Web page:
Sickle Cell Disorders
June 21, 2020
A sickle cell disorder is one legacy no parent will want to bequeath to children and no child will want to inherit from parents, but sadly, it is one of world’s leading genetic diseases passed on from one generation to the next. Most people are not aware of the disorder or its symptoms
Sickle cell disease
Sickle cell disease is an inherited disease in which your red blood cells (RBC) are misshapen. RBCs have haemoglobin, which carries oxygen to the tissues in the body. In normal cells, haemoglobin is round, smooth and flexible so it glides along the blood vessel easily. If you have sickle cell disease, haemoglobin is shaped like rods and they stick together. This gives RBCs a rigid abnormal ‘C’ shape, making it tougher for the cells to flow through the blood vessels easily, especially the narrow vessels. As the RBCs are shaped like sickles, the disorder is called sickle cell disorder or sickle cell disease.
Inherited not caught
Sickle Cell Disease is an inherited genetic disease. That means you are born with it. You cannot get it after birth. A problem in chromosome 11 causes abnormal haemoglobin molecules. You can have sickle cell disease only if you get a defective gene from both your parents. If you get a defective gene only from one parent, then you will have sickle cell trait. You will not have the disorder, but will be a carrier. You can pass it on to your children if your spouse also has the trait.
Effects of sickle cell disease
- The abnormally shaped RBCs block blood vessels hindering blood flow to organs.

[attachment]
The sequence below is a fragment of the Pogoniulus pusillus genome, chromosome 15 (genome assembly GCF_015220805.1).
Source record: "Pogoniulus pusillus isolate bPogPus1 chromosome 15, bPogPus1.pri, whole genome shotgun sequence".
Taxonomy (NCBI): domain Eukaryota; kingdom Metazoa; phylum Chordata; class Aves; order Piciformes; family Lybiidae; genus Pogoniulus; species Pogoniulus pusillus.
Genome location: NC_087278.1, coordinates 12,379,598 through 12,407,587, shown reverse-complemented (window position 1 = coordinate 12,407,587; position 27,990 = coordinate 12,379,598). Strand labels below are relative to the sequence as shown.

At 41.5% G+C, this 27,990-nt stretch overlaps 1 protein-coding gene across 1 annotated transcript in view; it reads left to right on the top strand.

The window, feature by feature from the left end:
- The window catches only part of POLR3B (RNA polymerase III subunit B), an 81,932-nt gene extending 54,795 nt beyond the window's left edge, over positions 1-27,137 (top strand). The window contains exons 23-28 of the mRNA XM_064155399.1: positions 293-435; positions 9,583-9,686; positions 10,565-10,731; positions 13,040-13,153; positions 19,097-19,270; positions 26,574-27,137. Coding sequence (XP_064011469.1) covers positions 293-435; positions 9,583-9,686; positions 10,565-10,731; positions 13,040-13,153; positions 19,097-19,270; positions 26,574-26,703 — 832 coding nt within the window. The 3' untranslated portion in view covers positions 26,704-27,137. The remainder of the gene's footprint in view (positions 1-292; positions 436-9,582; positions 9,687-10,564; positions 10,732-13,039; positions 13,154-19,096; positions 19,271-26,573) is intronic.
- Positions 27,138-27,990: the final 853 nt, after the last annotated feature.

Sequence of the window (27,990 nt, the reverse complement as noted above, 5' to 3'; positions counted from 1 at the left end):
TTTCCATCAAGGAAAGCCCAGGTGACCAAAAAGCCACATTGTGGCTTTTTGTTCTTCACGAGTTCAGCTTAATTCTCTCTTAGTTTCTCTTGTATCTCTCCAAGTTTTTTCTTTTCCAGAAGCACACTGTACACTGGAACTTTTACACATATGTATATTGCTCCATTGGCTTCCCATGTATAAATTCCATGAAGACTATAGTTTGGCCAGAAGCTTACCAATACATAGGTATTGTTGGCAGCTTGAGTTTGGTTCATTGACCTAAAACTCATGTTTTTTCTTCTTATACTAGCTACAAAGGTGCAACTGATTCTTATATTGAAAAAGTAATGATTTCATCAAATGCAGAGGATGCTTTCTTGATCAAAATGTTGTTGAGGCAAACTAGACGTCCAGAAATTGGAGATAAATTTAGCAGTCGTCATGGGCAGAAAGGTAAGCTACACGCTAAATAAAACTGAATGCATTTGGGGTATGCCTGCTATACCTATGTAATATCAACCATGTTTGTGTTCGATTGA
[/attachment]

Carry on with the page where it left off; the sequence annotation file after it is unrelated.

- The cells die quickly, within 10-20 days, while normal RBCs live for 90-120 days. The rate at which they die is faster than the rate at which new cells are formed
Symptoms of Sickle Cell Disease
Symptoms appear early, within the first few months after birth. They include
- Swollen hands and feet
- Yellow skin and whites of eyes
As the child grows, the symptoms increase and they include:
- Breathing problem
- Fast heart rate
- Pale skin
- Delayed growth
- Delayed puberty
- Frequent infections
- Vision problems
- Bouts of pain called Pain Crisis
If you have sickle cell disorder, pain will be your unwelcome and regular visitor. When the sickle cells block a blood vessel cutting of blood supply to tissues and organs, they become oxygen starved. This results in intense sudden pain that can be sharp or throbbing. These episodes are called pain crises and can occur in the arms, stomach, chest, lower back or legs depending on the position of the block. The pain can last a few hours or weeks and may sometimes require hospitalization.
Complications of Sickle Cell Disorder
Sickle Cell Disorder increases your chances of stroke, heart disease, blindness and bone problems as blood flow to organs can be compromised often leading to kidney, liver, heart, lung and spleen damage.
What does it mean if you have sickle cell trait?
You will not have the disease, but you may want to be prepared when you start a family.
A simple blood test will let you know if your partner has sickle cell trait.
If both have the trait, then your baby has a 25% chance of being born with the disease and 50% chance of inheriting the trait
If one of you has the trait, then your baby will not have the disease, but will have a 50% chance of having the trait and becoming a carrier.
Talk to your doctor for guidance and support.
If you do not have sickle cell disorder or trait
Be aware of the symptoms of sickle cell disease so that you can help someone you know recognize it and give their baby the right treatment at the right time.
Can Sickle cell disease be cured?
There are some medications which are useful in tiding over a pain crisis, some which decreases the severity of disease, but these do not cure the disease.
The only permanent cure for Sickle cell disease is Bone Marrow Transplantation, especially for people with severe symptoms. Recent advances in donor selection and treatment protocols have vastly improved the outcome of Sickle cell disease rendering it completely curable.